Mai Takase is no stranger to Japanese cuisine after growing up in Japan, attending culinary school in Seattle and dedicating 20 years to the food industry.
These experiences led her to bring some of the country’s most delicious foods to Dallas with the opening of Sushi de Handroll two years ago. The restaurant specializes in temaki, or sushi handrolls, and izakaya bites, which are small and shareable bites.
Sushi de Handroll’s seaweed is imported from Japan and customized just for them. This crispy seaweed is a signature item for many of the restaurant’s offerings, Takase says.
“No other restaurant can have it,” she says.
While the sushi handrolls are the restaurant’s main event, another popular dish includes the crispy rice izakaya, which comes with either spicy tuna, California or salmon avocado over deep fried sushi rice with seasoning powder.
The Mosaic Sushi is the most eye-catching menu item. It comes with a range of 16 to 48 bite-sized pressed sushis with eight different flavors and toppings. Pops of green come from cucumber and avocado, red comes from the tuna and orange from the salmon. It’s also a personal favorite of Takase’s.
“Visually, it’s pretty unique,” she says. “No one has it in the DFW area.”
Customers that are not big fans of raw offerings can still dine on fish items and cooked options like shrimp tempura or Japanese barbecue.
Sushi de Handroll came to be when Takase moved to Dallas four years ago after living in Los Angeles, where she worked at a different Japanese restaurant. Takase also gained 10 years of cooking experience by whipping up dishes in American, Japanese and Italian cuisines.
When looking at where Sushi de Handroll should go, she thought The Hill Shopping Center here was prime real estate.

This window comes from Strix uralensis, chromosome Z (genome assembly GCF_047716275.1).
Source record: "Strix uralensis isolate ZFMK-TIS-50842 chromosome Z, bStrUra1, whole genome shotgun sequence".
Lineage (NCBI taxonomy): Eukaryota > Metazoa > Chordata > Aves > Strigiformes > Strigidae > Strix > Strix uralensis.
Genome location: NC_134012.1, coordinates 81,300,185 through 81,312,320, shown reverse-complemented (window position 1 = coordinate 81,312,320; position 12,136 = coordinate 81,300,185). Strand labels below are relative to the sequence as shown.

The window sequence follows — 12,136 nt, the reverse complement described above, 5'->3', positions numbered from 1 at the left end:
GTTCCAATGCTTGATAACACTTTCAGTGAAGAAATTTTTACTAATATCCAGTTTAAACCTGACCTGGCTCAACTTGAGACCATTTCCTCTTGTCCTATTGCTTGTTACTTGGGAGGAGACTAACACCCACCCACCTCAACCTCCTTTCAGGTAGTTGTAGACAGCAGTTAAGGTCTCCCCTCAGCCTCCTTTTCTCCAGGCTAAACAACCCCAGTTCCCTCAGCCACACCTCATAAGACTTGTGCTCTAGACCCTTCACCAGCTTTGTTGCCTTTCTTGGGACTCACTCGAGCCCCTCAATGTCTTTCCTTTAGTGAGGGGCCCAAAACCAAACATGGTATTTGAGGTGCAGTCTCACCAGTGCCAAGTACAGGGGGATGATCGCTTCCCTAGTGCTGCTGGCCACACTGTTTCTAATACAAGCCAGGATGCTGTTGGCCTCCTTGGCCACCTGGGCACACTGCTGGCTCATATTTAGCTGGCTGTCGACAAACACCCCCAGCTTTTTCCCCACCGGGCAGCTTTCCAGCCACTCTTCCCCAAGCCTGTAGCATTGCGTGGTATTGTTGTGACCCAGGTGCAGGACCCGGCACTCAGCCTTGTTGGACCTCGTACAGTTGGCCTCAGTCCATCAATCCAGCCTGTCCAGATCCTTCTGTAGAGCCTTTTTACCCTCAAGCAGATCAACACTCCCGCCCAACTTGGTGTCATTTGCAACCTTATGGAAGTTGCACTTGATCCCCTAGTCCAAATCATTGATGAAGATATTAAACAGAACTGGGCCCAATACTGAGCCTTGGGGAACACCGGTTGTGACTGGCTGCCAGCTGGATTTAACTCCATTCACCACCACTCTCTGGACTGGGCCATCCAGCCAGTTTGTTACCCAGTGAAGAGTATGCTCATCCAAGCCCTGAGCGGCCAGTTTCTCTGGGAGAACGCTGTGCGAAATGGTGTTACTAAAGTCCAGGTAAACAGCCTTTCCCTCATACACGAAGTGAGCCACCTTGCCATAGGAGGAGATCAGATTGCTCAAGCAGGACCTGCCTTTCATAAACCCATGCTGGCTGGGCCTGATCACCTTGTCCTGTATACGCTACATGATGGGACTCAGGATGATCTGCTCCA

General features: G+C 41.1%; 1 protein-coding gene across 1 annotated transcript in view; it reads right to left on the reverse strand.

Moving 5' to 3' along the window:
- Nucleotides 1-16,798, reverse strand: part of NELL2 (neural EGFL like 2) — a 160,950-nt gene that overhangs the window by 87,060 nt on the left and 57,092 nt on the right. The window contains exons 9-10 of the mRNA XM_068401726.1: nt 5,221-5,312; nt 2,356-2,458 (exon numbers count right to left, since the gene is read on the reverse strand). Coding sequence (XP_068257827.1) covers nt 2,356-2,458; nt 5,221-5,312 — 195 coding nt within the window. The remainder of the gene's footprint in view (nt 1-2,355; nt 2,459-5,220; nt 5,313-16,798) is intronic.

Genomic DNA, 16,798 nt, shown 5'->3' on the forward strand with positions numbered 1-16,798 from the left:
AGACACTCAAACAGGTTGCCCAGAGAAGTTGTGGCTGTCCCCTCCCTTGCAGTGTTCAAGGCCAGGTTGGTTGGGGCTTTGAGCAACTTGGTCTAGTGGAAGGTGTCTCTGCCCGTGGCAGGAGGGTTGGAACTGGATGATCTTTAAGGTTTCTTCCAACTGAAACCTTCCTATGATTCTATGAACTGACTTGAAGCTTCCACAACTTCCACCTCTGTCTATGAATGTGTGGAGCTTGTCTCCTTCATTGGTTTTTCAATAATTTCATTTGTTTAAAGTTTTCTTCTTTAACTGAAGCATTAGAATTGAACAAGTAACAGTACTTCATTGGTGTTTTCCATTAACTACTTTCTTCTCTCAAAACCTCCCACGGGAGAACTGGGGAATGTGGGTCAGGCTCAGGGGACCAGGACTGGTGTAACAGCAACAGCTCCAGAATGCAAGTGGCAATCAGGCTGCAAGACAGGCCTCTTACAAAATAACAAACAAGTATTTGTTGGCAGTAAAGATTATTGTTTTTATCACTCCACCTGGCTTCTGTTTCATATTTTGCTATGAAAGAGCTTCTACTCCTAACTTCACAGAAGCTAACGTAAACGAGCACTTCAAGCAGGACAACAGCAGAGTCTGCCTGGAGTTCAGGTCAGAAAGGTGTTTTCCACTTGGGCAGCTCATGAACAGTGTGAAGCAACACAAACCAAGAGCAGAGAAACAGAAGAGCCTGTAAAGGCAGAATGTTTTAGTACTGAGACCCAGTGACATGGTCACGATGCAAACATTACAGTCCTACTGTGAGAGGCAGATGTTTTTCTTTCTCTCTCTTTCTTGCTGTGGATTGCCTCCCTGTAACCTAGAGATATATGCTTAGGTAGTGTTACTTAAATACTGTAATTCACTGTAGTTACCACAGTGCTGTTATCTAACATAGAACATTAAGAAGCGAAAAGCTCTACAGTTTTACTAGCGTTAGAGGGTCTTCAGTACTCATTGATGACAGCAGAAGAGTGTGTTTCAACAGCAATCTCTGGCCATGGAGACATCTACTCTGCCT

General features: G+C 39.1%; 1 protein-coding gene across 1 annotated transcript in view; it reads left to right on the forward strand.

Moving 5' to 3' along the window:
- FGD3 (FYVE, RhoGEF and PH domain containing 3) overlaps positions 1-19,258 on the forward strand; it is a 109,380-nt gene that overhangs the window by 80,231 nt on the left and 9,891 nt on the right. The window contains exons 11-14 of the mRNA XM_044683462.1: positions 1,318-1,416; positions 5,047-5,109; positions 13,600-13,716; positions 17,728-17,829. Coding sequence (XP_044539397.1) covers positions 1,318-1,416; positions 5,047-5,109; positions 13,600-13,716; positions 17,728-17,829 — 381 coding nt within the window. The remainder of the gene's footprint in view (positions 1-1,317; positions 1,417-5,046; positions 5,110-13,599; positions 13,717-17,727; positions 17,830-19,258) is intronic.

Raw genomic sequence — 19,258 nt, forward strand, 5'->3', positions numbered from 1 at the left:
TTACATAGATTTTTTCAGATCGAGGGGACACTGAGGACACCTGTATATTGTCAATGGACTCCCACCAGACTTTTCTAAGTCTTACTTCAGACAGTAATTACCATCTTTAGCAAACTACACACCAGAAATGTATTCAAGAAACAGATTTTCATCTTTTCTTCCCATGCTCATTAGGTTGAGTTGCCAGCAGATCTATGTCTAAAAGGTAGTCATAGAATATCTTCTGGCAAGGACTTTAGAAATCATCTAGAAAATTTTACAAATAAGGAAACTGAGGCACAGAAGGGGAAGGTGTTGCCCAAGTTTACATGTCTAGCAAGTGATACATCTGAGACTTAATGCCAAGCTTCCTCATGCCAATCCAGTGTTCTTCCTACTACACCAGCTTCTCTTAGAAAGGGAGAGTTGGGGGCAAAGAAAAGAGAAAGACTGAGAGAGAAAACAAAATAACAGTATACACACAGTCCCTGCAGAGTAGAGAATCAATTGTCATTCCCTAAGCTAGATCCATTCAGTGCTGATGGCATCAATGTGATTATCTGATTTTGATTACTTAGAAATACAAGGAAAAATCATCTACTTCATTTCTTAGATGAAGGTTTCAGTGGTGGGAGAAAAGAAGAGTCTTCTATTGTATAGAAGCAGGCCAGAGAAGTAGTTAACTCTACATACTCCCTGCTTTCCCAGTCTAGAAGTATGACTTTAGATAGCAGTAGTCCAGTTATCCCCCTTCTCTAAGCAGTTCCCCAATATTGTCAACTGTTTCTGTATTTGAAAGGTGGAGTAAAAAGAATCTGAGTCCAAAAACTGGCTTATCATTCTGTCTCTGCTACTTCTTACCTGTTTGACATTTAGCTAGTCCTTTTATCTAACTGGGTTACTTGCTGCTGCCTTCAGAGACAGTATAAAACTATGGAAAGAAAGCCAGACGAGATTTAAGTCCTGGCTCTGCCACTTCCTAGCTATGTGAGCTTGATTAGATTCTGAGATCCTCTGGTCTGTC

“The city was expanding and growing so much,” Takase says. “And I was like, yeah, this is it. This is the place.”
New apartments being built at the time and nearby Texas Health Presbyterian Hospital made the potential for customer traffic even better, she says.
The restaurant’s customer base has slightly shifted since the pandemic started. More families would dine at Sushi de Handroll pre-COVID, and now they mostly come on the weekends, Takase says. Weekdays are mostly frequented by young professionals from nearby office buildings.
Like many restaurants, the pandemic was “very tough” on Sushi de Handroll, she says. There was a spike in takeout orders, which pushed her to pivot the restaurant’s to-go options.
Sushi de Handroll has since found success with to-go make-your-own handroll kits. The kits see high sales during the weekends and are popular with kids.
Whether it’s temaki or Japanese barbecue, Sushi de Handroll customers can get a realistic taste of Japan without breaking the bank, Takase says.
“We’re really authentic, providing Japanese food to people, but with a little bit more reasonable price,” she says.